So this raises the classic debate: Is it journalism or advocacy? Can we avoid a “Pollyanna” approach to journalism while still producing something that can be helpful to a community reeling from crisis? After all, the news media often are attacked by the public for their emphasis on conflict and problems, rather than solutions. And this is the appeal of the restorative narrative approach: We all wish to recover from crisis—physically, emotionally and spiritually.
These were the kinds of issues that we explored during two days of discussions, punctuated by interludes of music, poetry and quiet walks in the forest. The setting was conducive to reflective thought. We met in the tree-studded Catskills Mountains at Peace Village, a retreat and meditation center operated by the Brahma Kumaris, a spiritual group that helped Rodgers incubate IVOH almost 15 years. Case Western Reserve’s Center for Research on Appreciative Inquiry and the Visions for a Better World Foundation also were key players in creating IVOH.
We came up with several themes that begin to define a journalistic approach cast in the form of a restorative narrative. A few key ones:
• A restorative narrative approach seems most relevant in traumatic times—when normal life has been interrupted and people need to pick up the pieces and move forward.
• Rather than being stuck in the “sticky amber” of the past, there is a focus on the future and on possibilities. In this respect, it is value-added journalism, not simply a collection of facts and figures.
• It is grounded in the reality of the situation. It doesn’t gloss over unpleasant truths, but is the product of honest reporting and inquiry.
• Depending on the situation, there may be a need to address emotional and spiritual needs of the people affected.
• Character-driven narratives seem to be an especially powerful approach. We can be inspired by the actions of creative and courageous individuals.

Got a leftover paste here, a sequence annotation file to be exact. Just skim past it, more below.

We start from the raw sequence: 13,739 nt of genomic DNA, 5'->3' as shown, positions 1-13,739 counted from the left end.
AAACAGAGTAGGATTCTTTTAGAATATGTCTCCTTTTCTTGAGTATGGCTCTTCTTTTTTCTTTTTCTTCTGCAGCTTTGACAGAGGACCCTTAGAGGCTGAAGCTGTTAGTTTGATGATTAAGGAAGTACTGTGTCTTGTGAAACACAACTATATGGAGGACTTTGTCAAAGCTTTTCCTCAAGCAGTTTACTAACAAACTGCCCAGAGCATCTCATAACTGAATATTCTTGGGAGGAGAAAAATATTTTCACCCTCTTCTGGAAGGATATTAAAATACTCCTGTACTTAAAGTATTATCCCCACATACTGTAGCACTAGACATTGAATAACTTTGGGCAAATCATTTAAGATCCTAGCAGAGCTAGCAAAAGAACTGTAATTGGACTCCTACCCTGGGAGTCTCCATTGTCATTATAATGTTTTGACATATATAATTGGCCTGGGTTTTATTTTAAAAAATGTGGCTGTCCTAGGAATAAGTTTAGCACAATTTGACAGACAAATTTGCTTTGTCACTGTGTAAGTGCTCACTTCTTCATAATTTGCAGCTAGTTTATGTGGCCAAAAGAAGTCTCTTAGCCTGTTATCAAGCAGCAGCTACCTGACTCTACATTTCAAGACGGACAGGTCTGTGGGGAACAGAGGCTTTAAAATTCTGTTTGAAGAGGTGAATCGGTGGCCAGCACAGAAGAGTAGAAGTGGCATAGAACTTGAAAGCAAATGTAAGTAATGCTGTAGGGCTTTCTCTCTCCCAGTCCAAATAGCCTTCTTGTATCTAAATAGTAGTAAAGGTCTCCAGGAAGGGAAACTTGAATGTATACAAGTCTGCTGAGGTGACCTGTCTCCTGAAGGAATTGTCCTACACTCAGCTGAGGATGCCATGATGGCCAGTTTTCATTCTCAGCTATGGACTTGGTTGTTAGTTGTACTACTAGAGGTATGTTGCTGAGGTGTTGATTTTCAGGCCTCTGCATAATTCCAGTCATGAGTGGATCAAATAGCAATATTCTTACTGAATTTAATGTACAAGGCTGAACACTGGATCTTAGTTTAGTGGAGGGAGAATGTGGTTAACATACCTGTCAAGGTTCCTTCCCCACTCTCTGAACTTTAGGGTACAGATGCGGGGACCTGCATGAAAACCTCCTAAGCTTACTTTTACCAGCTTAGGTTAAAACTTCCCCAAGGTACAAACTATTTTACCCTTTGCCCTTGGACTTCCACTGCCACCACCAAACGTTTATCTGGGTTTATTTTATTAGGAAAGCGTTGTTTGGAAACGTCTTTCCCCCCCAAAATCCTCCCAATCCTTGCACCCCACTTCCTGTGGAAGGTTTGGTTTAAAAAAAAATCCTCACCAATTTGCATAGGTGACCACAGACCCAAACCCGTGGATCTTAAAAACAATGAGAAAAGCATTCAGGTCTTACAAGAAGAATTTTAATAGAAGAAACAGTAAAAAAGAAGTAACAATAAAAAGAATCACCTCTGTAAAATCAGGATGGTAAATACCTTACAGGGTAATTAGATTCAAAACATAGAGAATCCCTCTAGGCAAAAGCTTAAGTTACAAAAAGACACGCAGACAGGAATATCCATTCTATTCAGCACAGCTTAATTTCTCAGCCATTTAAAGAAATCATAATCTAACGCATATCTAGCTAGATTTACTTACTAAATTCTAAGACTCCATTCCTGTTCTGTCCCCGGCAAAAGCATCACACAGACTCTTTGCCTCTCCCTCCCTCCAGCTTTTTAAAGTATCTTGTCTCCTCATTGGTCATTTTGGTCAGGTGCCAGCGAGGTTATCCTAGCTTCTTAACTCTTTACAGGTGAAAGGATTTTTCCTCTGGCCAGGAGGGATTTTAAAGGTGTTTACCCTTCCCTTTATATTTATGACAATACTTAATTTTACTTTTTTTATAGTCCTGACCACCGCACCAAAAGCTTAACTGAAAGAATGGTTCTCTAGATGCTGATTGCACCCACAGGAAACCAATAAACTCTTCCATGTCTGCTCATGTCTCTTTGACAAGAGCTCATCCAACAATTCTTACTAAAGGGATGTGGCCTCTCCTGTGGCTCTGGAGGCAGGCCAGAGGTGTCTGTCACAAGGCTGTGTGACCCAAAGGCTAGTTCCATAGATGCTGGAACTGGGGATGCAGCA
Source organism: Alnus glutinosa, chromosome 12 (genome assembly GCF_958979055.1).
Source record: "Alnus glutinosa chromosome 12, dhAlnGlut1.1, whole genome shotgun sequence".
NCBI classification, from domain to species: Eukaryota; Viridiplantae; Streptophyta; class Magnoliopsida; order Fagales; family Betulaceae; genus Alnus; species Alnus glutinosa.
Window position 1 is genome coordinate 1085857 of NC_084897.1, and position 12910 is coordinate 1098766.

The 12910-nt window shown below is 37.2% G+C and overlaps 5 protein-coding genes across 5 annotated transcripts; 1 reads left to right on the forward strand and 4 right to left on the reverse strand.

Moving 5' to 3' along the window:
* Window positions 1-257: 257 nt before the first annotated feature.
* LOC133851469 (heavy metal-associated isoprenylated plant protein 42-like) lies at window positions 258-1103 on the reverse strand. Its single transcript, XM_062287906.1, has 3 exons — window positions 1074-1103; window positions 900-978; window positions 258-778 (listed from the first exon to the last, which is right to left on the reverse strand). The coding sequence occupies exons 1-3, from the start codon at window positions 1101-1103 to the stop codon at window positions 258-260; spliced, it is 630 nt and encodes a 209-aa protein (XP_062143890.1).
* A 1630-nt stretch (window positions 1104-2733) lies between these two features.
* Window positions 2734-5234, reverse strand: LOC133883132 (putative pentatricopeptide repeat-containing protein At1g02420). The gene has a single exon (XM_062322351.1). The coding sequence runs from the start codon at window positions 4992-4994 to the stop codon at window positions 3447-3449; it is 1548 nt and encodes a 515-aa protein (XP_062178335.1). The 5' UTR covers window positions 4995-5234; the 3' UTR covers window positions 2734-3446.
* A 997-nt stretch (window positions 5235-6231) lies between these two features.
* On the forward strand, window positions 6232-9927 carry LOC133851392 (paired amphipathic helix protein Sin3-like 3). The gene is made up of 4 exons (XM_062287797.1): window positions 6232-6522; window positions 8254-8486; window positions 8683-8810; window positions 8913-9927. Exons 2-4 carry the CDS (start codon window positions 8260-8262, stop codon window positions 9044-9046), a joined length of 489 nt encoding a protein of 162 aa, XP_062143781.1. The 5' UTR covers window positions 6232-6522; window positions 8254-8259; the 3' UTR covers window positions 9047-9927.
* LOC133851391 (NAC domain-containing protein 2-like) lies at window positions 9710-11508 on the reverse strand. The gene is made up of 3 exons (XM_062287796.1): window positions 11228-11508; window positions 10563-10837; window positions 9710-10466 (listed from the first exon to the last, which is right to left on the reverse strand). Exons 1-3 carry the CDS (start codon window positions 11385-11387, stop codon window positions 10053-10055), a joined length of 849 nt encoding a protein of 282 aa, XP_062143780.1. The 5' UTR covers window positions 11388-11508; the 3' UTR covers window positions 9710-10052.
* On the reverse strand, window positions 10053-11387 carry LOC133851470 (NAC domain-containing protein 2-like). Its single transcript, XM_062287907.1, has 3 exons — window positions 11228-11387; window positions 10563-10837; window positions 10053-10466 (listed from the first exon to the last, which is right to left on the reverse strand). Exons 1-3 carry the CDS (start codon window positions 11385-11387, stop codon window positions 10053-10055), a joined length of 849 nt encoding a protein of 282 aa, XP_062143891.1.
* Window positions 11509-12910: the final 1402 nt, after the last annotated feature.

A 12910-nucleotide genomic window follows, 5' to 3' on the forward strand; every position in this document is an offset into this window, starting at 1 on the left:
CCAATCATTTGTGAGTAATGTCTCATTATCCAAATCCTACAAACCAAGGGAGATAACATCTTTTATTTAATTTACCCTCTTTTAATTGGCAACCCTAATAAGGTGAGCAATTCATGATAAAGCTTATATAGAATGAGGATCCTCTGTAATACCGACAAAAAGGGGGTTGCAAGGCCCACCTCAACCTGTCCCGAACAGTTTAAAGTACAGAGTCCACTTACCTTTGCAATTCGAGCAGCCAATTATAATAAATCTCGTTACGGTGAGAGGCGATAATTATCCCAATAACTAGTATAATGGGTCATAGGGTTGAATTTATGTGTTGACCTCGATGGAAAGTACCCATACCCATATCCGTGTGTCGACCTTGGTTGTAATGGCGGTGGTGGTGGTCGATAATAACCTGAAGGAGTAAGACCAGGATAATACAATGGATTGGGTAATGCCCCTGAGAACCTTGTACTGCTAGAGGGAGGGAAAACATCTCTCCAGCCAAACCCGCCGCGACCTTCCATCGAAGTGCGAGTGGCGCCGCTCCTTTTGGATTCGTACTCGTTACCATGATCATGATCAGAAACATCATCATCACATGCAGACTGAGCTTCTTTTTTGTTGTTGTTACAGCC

• In order to accelerate real change, there needs to be a “ground campaign” designed to help people to engage with or implement the good ideas that come out of the journalism.
Others who took part in the discussion may have their own takeaways, but this is my short list. Clearly there was excitement around the idea. IVOH will continue to work on refining and promoting the concept.
Thinking back, there’s nothing really new in these strategies. But together, they form a very powerful package. In fact, I feel safe in saying that they describe Renaissance Journalism’s Vietnam Reporting Project. The stories, photographs and documentaries by a team of talented journalists showed how the use of highly toxic Agent Orange during the Vietnam War has continued to wreak havoc on Vietnamese men, women and children—the herbicide causes genetic damage—and on the country’s soil and water. The stories won awards and were used by nonprofits and NGOs to persuade the U.S. to commit more funds to toxic cleanup and family services.
I’d like to do more journalism in the vein of restorative narratives. What do you think about the idea?
PS: Valerie Chow Bush, my colleague at Renaissance Journalism, gets some of the credit for coining “restorative narrative.” In the New Yorker article, Rachel Aviv used the term “redemptive narrative,” to describe The Newtown Bee’s goals. Bush, ever the wordsmith, thought that “restorative” was more a fitting adjective, and Rodgers agreed.